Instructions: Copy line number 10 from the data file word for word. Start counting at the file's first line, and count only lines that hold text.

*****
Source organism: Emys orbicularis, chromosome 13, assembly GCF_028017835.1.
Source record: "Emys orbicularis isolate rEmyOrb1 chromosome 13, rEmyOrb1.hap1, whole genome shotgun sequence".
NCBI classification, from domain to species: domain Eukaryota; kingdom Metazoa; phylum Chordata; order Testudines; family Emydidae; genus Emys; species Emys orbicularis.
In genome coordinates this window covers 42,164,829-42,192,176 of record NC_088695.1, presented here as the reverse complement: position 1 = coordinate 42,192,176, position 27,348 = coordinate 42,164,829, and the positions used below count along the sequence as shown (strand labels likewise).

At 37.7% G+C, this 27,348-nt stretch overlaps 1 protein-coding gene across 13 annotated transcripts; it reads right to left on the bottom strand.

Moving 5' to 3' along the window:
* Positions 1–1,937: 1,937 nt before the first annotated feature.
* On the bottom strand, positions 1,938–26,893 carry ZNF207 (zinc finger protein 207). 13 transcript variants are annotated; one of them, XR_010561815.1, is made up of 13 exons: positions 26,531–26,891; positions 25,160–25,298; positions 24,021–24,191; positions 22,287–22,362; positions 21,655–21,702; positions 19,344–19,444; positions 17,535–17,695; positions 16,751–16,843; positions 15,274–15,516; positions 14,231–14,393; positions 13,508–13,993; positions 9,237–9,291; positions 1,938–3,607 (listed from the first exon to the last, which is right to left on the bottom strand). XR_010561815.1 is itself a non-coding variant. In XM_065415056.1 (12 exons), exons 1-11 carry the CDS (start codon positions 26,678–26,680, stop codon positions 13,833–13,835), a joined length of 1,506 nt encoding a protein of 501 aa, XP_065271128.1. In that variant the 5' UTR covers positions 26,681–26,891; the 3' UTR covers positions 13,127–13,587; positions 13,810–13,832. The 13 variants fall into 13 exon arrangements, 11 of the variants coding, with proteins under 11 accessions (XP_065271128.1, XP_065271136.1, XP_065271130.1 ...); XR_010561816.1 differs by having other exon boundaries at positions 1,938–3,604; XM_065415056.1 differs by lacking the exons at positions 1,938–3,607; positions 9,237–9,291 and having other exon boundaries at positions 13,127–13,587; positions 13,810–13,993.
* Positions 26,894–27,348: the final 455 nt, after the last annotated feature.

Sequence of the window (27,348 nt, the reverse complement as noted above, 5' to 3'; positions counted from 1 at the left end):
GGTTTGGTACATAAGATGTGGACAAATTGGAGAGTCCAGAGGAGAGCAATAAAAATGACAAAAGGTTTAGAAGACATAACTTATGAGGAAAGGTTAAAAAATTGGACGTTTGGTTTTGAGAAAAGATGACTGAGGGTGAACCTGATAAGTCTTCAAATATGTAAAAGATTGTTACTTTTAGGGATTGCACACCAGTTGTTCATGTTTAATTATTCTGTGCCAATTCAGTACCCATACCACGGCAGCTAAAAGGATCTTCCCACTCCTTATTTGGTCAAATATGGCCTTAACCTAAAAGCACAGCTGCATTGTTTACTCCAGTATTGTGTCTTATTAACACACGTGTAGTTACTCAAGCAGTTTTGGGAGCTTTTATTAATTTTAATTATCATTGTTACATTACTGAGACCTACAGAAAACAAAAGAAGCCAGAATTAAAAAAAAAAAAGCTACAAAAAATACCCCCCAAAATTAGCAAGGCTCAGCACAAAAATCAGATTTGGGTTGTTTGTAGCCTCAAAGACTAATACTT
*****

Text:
Sequence of the window (27,348 nt, the reverse complement as noted above, 5' to 3'; positions counted from 1 at the left end):